Effect of linalyl acetate challenge on CF release from CF-encapsulated large unilamellar vesicles with different lipid compositions.
TABLE 2.
CF release from liposomes with different lipid compositions following exposure to thymol, (+)menthol, and linalyl acetate

The basal rate of CF leakage from liposomes ranged from 2% to 5% for PC and PC/SA LUVs and from 0% to 3% for PC/PS and PG/CL LUVs. (+)Menthol and thymol, tested at the same concentrations, caused a concentration-dependent CF leakage from all types of LUVs employed, with the extent of dye release slowly increasing during the 15-min observation period. Conversely, only a slight CF release was observed from LUVs challenged with linalyl acetate. The present results lead us to speculate that the antimicrobial activity of monoterpenes may be the result of the perturbation of the lipid fraction of the plasma membrane. Similarly, the antimicrobial activity of other phytochemicals, such as catechins (11), Melaleuca alternifolia essential oil (4), and α,β-unsaturated aldehydes (1, 24), has been shown to result from modifications of cell membrane integrity.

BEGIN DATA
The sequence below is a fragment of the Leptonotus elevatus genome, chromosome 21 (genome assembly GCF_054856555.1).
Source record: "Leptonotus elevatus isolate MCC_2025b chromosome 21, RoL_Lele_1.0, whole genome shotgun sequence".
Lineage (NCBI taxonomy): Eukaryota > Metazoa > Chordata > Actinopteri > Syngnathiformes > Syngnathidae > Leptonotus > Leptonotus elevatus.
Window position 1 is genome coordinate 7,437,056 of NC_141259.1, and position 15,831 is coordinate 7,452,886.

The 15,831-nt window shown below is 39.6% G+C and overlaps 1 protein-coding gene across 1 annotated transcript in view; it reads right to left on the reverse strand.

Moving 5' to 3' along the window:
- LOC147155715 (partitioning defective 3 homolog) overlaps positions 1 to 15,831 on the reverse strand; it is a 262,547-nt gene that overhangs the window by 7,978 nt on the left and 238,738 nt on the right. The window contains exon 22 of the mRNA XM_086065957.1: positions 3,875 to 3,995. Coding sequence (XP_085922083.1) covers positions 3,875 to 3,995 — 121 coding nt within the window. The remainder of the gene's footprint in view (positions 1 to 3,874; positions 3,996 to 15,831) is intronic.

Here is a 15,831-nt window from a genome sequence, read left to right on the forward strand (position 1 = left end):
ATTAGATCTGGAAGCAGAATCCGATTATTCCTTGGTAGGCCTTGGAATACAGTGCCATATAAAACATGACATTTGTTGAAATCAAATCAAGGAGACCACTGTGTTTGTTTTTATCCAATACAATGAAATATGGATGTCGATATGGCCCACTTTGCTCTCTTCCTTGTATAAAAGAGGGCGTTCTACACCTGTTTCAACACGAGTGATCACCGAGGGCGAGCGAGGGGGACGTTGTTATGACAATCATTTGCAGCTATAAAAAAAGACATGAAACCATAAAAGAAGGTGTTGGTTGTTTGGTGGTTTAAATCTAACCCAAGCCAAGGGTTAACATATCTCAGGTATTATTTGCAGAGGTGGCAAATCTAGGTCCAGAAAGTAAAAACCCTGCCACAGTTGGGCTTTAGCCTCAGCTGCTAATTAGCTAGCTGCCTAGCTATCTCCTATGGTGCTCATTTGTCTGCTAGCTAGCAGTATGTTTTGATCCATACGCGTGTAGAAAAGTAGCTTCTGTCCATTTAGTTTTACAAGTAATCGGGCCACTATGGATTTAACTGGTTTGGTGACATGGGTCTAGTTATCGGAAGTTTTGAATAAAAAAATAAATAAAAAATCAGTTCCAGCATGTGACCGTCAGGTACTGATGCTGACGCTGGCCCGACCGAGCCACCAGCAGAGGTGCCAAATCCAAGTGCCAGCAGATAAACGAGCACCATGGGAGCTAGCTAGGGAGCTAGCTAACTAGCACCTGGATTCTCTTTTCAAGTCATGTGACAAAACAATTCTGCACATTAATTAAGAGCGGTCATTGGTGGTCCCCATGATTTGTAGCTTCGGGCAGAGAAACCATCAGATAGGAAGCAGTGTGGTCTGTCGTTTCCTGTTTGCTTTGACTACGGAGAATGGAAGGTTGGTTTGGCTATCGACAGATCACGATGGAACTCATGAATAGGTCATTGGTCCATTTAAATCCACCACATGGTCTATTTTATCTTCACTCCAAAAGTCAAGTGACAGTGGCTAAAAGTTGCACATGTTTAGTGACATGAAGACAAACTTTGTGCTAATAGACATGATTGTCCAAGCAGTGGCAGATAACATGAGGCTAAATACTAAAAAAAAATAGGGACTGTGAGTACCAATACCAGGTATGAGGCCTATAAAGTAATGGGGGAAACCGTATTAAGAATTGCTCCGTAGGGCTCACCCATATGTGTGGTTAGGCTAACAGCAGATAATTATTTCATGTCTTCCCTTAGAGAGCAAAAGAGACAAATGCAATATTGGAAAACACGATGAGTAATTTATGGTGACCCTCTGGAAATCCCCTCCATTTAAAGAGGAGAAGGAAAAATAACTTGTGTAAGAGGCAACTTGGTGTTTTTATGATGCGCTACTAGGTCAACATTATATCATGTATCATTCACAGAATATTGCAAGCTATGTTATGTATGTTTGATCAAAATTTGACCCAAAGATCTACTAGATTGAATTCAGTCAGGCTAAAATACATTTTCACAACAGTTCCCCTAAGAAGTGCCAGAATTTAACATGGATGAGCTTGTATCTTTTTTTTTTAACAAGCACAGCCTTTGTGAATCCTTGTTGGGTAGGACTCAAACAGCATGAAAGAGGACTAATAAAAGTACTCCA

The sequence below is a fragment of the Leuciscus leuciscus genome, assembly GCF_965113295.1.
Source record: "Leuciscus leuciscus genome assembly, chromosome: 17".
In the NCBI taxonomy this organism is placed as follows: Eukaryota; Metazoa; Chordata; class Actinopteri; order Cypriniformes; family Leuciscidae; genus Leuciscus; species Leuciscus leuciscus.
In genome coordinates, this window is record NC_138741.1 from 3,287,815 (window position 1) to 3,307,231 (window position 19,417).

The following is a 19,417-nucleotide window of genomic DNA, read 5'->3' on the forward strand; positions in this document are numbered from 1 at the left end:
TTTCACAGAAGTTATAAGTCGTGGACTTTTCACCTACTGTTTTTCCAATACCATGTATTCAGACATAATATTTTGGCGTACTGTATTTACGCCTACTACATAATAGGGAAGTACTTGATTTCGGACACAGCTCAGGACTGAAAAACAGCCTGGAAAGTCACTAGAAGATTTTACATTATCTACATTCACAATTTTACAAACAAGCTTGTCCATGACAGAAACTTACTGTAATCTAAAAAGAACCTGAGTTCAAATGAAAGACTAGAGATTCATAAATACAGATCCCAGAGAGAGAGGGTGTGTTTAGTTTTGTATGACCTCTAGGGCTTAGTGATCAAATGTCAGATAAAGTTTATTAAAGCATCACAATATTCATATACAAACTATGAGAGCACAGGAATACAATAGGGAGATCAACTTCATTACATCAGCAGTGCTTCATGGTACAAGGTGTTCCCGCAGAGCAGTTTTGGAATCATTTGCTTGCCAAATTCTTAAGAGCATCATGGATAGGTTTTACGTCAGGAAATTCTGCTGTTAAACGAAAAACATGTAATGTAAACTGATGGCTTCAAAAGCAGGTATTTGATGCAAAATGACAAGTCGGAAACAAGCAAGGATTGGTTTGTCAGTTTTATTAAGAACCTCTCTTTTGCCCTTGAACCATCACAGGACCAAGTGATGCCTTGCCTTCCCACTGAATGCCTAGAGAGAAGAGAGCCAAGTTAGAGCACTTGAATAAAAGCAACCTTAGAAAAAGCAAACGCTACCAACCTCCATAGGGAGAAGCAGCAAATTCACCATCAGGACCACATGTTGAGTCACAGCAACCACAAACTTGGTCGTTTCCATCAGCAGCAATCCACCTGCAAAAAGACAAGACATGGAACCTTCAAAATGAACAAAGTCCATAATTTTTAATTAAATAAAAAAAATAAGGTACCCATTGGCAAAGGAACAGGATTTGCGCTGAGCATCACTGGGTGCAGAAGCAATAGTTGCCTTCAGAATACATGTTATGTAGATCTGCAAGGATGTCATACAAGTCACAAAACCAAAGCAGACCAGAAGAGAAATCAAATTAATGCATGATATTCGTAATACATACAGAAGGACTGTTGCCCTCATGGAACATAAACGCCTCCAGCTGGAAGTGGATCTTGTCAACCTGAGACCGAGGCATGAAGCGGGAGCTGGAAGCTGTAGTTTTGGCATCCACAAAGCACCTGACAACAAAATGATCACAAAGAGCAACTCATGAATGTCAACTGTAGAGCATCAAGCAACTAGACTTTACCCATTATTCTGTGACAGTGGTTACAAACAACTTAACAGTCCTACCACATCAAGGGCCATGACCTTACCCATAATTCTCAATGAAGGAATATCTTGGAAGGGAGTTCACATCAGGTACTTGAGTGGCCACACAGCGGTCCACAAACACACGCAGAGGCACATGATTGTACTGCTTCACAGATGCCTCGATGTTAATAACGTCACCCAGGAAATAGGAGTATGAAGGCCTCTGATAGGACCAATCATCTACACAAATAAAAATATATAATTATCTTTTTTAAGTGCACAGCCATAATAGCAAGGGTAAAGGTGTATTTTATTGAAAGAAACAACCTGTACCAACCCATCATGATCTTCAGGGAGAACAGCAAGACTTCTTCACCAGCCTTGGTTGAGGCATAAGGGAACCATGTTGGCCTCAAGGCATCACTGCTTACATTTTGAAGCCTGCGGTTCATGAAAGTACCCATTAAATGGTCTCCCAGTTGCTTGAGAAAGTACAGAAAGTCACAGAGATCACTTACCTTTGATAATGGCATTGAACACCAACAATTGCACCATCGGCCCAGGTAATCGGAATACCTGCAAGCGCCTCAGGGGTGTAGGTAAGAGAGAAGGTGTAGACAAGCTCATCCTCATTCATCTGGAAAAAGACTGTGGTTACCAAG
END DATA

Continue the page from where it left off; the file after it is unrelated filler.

When PC LUVs were employed, the rank order of membrane damage was as follows: thymol [dbl greater-than sign] (+)menthol [dbl greater-than sign] linalyl acetate. The same order was observed when PC/SA LUVs were used; however, thymol induced a much more marked CF leakage from PC/SA liposomes than from PC vesicles. Conversely, a different rank order was registered for PC/PS LUVs [(+)menthol > thymol > linalyl acetate] and PG/CL LUVs [(+)menthol [dbl greater-than sign] linalyl acetate > thymol]. In particular, (+)menthol challenge evoked a CF leakage from PC/PS and, especially, PG/CL vesicles much greater than that induced from PC and PC/SA LUVs; furthermore, thymol was more effective on PC and PC/SA LUVS than on PC/PS vesicles and almost ineffective on PG/CL liposomes.